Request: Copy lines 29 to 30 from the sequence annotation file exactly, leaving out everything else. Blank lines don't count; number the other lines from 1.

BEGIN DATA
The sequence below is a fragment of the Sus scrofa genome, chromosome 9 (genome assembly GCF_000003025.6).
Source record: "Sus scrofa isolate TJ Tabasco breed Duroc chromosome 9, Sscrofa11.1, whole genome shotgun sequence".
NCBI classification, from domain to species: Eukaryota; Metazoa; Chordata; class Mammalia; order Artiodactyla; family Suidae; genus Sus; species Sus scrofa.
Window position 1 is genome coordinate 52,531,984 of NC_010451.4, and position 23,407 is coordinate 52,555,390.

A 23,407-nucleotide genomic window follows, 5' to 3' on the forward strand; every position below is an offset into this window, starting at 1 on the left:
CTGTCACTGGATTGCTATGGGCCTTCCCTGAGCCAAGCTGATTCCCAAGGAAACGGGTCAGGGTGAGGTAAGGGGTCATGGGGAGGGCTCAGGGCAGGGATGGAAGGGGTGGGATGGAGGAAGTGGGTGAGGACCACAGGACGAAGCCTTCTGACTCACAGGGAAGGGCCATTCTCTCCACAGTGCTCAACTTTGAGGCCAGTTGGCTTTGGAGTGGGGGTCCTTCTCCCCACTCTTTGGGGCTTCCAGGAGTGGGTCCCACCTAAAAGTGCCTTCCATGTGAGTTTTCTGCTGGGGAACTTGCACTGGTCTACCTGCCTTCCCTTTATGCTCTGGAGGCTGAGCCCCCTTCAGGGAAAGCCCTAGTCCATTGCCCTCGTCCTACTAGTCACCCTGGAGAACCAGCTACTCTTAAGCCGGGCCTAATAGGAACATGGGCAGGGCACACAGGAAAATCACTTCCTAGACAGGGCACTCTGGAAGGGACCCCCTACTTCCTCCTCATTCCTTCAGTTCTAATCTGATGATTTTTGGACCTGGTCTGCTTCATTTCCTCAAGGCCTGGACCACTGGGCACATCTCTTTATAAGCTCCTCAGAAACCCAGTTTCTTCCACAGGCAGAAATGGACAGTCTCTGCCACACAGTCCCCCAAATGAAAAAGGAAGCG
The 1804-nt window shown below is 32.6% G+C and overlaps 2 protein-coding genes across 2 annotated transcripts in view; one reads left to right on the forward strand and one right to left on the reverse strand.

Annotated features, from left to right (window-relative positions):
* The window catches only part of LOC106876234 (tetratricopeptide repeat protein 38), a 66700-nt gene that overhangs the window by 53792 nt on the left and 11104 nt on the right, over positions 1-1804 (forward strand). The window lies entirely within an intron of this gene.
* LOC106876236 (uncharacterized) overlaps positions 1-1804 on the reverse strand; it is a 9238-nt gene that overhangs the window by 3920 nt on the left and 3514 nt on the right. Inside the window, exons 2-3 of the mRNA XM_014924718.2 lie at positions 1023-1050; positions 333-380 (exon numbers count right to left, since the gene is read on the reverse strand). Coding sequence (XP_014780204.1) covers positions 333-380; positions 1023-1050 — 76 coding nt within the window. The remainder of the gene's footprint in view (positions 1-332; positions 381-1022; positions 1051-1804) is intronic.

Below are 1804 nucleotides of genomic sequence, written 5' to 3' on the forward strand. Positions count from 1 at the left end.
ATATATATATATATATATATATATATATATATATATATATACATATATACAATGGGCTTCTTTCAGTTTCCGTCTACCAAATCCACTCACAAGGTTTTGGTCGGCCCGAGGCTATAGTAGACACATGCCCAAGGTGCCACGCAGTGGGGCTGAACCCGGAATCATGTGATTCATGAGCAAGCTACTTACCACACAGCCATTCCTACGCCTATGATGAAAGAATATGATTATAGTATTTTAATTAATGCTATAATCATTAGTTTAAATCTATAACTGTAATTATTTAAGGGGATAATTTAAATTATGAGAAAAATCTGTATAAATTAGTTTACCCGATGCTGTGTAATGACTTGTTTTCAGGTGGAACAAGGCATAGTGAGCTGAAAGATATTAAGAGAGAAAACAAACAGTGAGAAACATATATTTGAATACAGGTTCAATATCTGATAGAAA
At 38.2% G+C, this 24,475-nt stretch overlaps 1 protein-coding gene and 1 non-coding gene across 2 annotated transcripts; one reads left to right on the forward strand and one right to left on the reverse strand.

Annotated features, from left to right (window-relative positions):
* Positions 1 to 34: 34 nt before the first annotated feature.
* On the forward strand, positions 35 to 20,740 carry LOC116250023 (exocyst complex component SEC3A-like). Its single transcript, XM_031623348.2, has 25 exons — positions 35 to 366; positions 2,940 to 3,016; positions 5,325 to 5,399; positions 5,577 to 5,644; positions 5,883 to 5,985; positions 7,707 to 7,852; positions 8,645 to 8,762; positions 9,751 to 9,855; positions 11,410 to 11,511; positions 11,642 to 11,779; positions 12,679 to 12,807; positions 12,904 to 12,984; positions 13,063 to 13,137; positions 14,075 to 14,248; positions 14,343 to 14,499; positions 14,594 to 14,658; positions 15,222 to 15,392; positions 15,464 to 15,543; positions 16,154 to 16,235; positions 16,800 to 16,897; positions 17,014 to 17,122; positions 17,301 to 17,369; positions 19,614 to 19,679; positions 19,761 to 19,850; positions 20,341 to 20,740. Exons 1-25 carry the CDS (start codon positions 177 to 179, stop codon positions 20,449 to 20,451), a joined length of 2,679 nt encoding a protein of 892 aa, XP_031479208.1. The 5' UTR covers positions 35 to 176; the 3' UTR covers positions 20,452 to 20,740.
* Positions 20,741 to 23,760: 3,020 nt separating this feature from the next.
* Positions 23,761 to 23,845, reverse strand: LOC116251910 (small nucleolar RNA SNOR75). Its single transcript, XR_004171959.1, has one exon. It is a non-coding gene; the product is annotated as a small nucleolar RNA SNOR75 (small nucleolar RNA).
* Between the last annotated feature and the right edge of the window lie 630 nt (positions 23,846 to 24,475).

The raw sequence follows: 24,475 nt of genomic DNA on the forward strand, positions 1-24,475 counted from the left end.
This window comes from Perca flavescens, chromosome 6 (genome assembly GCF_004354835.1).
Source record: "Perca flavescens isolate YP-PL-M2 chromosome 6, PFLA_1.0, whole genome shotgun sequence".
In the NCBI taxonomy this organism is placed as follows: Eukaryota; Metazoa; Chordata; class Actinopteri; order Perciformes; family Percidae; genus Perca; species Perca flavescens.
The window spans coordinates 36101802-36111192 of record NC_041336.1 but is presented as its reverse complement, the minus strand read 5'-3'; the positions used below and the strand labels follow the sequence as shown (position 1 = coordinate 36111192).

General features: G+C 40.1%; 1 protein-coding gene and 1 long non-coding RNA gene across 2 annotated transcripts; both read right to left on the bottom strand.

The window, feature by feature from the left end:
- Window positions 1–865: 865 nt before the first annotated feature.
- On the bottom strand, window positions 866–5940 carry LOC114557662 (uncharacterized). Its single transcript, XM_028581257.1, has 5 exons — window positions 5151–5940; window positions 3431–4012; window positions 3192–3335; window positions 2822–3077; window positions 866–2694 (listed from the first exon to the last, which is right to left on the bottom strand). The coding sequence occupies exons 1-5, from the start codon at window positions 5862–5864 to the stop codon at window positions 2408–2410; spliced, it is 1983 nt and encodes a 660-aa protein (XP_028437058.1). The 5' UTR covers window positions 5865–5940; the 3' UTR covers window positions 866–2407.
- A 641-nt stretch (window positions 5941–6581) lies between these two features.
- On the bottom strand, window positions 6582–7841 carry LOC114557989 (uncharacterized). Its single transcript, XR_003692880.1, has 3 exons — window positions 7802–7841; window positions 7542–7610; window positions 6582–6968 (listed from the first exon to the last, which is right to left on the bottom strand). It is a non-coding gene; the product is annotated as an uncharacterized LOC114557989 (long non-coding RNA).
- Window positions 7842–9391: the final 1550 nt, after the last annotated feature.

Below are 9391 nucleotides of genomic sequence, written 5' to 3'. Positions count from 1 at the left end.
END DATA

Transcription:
- A 641-nt stretch (window positions 5941–6581) lies between these two features.
- On the bottom strand, window positions 6582–7841 carry LOC114557989 (uncharacterized). Its single transcript, XR_003692880.1, has 3 exons — window positions 7802–7841; window positions 7542–7610; window positions 6582–6968 (listed from the first exon to the last, which is right to left on the bottom strand). It is a non-coding gene; the product is annotated as an uncharacterized LOC114557989 (long non-coding RNA).